“We were basically expendable guinea pigs. They could have taken measures to make it safer. And the place was red hot, no question about it,” he said. “We had no idea. They said, yeah, don’t worry about it. They didn’t even really tell us what was going on.”
His job on the atoll was to drive the amphibious craft that brought the soldiers around the atoll. They worked six days a week in 12-hour shifts, and in their downtime they would snorkel or dive along the reef. Dean made friends with some of the other 800 young American men who were stationed there at the same time, and after four months of that, he left the atoll for good.
But, Dean believes, he and his buddies brought the worst part of the atoll home with them. A few years ago, he was diagnosed with testicular cancer, which is now in remission but was at stage 4 at one point. His friends also have had an awful lot of health problems, Dean said, including bone cancer, blood cancer and liver cancer. The carpenter believes that some of his other health troubles, including debilitating arthritis and a neurological condition that he calls “chemo brain,” which has affected his short-term memory, could be connected to his time in the South Pacific.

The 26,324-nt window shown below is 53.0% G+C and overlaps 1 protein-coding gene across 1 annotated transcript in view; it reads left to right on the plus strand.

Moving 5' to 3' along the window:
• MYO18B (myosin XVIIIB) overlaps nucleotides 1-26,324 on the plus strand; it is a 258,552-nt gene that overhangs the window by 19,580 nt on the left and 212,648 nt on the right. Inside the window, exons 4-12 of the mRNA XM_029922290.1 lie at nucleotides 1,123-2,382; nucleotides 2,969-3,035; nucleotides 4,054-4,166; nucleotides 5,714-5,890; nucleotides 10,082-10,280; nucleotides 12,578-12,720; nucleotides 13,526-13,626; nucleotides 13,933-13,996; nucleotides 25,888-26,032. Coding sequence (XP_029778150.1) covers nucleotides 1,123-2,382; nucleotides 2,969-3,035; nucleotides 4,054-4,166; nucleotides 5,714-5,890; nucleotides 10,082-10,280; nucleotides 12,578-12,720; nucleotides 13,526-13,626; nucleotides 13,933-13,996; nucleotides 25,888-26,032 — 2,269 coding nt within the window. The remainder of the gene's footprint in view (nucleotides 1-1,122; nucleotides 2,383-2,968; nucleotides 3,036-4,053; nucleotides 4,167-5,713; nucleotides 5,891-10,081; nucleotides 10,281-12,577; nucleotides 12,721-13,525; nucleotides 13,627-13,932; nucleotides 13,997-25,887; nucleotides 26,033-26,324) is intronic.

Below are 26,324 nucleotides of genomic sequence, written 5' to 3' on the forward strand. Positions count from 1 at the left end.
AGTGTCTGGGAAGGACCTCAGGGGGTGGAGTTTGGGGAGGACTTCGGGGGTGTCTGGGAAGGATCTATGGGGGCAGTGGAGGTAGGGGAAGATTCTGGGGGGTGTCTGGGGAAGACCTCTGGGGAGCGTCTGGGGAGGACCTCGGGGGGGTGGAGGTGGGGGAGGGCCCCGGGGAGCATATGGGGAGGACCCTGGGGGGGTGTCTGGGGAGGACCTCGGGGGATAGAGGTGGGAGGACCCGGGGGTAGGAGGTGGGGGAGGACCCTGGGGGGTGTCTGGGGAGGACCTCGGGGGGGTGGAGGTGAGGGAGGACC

Dean is working now to get some kind of disability rating from the Veterans Affairs department. He’s hopeful that he’ll get some kind of financial help from the government, but is not optimistic about his chances in the bigger picture.
“We don’t know how many of us have already died of cancer. We know it’s high,” he said. “We weren’t in the war, but we brought the enemy back with us, and it’s going to get us all in the end.”